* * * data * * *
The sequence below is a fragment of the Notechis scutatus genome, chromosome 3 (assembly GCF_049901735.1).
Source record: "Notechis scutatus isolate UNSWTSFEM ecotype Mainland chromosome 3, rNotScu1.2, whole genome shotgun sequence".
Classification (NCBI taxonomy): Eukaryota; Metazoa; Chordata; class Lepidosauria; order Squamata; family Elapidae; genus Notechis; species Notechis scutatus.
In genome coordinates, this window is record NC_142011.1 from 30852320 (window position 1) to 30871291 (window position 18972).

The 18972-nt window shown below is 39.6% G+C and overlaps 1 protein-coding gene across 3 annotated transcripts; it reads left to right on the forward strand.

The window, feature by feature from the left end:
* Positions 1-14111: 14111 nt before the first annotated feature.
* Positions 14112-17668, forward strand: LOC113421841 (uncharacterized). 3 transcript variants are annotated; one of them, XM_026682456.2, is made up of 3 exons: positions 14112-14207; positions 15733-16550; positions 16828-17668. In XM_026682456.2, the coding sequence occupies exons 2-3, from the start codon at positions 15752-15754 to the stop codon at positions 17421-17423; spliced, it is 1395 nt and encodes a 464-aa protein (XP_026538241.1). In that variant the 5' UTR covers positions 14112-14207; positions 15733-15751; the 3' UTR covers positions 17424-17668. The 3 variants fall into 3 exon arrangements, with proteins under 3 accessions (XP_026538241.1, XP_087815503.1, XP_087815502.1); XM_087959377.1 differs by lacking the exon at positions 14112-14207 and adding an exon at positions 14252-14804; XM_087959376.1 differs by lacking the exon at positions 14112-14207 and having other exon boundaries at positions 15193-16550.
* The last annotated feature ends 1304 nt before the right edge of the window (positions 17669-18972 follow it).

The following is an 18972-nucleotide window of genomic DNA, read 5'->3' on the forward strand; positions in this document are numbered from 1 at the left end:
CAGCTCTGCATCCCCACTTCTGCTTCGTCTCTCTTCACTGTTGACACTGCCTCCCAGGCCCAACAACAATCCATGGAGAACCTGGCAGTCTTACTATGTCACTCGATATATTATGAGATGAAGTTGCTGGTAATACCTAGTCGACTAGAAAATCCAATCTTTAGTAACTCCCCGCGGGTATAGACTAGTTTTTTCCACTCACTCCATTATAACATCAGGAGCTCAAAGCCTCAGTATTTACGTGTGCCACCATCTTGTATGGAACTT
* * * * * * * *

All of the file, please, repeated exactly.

The sequence below is a fragment of the Notechis scutatus genome, chromosome 3 (assembly GCF_049901735.1).
Source record: "Notechis scutatus isolate UNSWTSFEM ecotype Mainland chromosome 3, rNotScu1.2, whole genome shotgun sequence".
Classification (NCBI taxonomy): Eukaryota; Metazoa; Chordata; class Lepidosauria; order Squamata; family Elapidae; genus Notechis; species Notechis scutatus.
In genome coordinates, this window is record NC_142011.1 from 30852320 (window position 1) to 30871291 (window position 18972).

The 18972-nt window shown below is 39.6% G+C and overlaps 1 protein-coding gene across 3 annotated transcripts; it reads left to right on the forward strand.

The window, feature by feature from the left end:
* Positions 1-14111: 14111 nt before the first annotated feature.
* Positions 14112-17668, forward strand: LOC113421841 (uncharacterized). 3 transcript variants are annotated; one of them, XM_026682456.2, is made up of 3 exons: positions 14112-14207; positions 15733-16550; positions 16828-17668. In XM_026682456.2, the coding sequence occupies exons 2-3, from the start codon at positions 15752-15754 to the stop codon at positions 17421-17423; spliced, it is 1395 nt and encodes a 464-aa protein (XP_026538241.1). In that variant the 5' UTR covers positions 14112-14207; positions 15733-15751; the 3' UTR covers positions 17424-17668. The 3 variants fall into 3 exon arrangements, with proteins under 3 accessions (XP_026538241.1, XP_087815503.1, XP_087815502.1); XM_087959377.1 differs by lacking the exon at positions 14112-14207 and adding an exon at positions 14252-14804; XM_087959376.1 differs by lacking the exon at positions 14112-14207 and having other exon boundaries at positions 15193-16550.
* The last annotated feature ends 1304 nt before the right edge of the window (positions 17669-18972 follow it).

The following is an 18972-nucleotide window of genomic DNA, read 5'->3' on the forward strand; positions in this document are numbered from 1 at the left end:
CAGCTCTGCATCCCCACTTCTGCTTCGTCTCTCTTCACTGTTGACACTGCCTCCCAGGCCCAACAACAATCCATGGAGAACCTGGCAGTCTTACTATGTCACTCGATATATTATGAGATGAAGTTGCTGGTAATACCTAGTCGACTAGAAAATCCAATCTTTAGTAACTCCCCGCGGGTATAGACTAGTTTTTTCCACTCACTCCATTATAACATCAGGAGCTCAAAGCCTCAGTATTTACGTGTGCCACCATCTTGTATGGAACTT